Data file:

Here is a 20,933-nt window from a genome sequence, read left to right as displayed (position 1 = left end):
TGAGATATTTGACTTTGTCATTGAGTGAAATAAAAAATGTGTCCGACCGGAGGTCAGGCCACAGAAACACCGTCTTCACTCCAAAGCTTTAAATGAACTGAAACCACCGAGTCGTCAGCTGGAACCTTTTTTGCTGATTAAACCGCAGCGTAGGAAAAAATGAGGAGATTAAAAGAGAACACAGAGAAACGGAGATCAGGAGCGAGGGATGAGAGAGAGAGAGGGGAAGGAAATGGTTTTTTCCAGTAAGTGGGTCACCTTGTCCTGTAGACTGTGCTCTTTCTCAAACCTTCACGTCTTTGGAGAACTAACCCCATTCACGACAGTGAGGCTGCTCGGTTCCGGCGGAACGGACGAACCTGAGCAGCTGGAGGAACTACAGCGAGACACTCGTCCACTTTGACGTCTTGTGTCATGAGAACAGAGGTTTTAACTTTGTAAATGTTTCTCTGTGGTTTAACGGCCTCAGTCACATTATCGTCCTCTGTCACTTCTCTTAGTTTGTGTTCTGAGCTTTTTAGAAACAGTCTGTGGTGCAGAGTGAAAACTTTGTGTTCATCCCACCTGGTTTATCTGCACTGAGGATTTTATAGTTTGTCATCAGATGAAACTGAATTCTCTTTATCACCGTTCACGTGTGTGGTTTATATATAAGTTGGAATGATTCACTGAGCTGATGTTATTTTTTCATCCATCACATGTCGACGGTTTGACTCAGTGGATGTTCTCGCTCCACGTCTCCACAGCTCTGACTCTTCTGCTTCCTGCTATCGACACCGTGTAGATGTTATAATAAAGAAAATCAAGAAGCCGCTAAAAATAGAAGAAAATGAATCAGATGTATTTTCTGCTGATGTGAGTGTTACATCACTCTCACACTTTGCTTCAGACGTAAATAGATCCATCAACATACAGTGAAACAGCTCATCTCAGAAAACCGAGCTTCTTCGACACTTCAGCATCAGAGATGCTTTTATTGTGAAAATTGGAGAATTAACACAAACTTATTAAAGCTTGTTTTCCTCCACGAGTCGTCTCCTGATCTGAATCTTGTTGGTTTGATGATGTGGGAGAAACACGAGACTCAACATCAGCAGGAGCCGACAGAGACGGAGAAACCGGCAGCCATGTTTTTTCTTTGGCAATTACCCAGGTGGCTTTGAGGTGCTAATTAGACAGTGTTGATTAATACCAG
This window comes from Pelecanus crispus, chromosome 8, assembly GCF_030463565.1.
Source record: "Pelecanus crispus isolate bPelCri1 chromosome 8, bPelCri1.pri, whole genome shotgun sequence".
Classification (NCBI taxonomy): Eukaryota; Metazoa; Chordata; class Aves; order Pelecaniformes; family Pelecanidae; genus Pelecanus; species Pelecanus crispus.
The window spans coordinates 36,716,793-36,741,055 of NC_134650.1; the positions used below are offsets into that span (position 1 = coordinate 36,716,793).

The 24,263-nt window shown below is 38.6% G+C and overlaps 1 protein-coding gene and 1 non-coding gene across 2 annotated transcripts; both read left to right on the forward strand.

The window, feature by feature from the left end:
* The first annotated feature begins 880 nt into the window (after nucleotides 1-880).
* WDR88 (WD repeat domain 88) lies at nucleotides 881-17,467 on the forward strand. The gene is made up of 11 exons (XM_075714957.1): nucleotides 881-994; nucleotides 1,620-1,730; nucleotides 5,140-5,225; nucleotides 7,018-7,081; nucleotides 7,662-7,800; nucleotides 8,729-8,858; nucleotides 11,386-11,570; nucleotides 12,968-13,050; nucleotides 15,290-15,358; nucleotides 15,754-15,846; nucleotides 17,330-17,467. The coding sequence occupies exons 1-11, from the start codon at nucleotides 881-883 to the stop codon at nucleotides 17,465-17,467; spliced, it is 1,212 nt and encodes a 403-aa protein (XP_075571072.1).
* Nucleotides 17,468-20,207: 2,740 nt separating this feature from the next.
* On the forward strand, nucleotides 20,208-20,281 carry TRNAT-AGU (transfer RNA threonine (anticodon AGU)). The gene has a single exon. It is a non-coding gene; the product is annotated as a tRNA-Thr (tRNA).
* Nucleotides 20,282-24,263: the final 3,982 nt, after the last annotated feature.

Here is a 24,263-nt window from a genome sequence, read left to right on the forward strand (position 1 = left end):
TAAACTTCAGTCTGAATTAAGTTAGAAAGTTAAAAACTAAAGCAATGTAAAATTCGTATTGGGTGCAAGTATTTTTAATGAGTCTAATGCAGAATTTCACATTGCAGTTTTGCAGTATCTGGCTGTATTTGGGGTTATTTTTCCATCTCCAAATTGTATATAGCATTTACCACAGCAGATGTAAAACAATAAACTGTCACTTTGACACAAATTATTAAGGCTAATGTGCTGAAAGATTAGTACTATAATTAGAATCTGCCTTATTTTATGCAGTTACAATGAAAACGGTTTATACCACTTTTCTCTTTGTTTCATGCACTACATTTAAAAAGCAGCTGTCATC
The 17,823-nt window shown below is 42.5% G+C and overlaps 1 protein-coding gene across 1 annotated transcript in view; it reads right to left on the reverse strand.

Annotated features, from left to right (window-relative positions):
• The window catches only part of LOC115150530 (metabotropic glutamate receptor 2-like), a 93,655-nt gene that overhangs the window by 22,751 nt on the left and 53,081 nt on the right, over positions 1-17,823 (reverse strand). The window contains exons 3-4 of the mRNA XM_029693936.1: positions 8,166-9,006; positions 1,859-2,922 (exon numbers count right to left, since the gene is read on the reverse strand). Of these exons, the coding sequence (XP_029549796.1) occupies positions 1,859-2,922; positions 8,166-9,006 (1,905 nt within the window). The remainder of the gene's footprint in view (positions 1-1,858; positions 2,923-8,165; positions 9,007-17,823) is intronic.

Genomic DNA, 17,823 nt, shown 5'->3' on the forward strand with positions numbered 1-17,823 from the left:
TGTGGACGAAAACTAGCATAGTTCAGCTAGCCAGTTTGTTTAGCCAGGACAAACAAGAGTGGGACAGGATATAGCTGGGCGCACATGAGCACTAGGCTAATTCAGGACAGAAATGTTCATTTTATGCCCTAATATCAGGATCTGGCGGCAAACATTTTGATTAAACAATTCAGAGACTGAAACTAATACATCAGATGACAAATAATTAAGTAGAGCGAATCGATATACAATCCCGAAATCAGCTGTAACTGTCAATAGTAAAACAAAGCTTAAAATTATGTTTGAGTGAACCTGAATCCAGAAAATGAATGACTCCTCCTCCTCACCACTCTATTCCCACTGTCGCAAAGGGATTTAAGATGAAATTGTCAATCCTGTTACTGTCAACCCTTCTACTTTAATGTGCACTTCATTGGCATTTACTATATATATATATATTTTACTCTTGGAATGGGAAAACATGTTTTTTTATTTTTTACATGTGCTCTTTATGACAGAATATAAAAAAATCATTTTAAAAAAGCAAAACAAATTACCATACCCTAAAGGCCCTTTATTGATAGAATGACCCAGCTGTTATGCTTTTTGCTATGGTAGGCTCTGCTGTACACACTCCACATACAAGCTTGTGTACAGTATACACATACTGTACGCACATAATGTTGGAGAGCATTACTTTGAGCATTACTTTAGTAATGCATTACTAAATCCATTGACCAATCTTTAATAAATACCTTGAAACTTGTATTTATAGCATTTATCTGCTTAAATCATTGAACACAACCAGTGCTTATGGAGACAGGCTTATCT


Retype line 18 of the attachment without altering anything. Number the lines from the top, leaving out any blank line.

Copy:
• The window catches only part of LOC115150530 (metabotropic glutamate receptor 2-like), a 93,655-nt gene that overhangs the window by 22,751 nt on the left and 53,081 nt on the right, over positions 1-17,823 (reverse strand). The window contains exons 3-4 of the mRNA XM_029693936.1: positions 8,166-9,006; positions 1,859-2,922 (exon numbers count right to left, since the gene is read on the reverse strand). Of these exons, the coding sequence (XP_029549796.1) occupies positions 1,859-2,922; positions 8,166-9,006 (1,905 nt within the window). The remainder of the gene's footprint in view (positions 1-1,858; positions 2,923-8,165; positions 9,007-17,823) is intronic.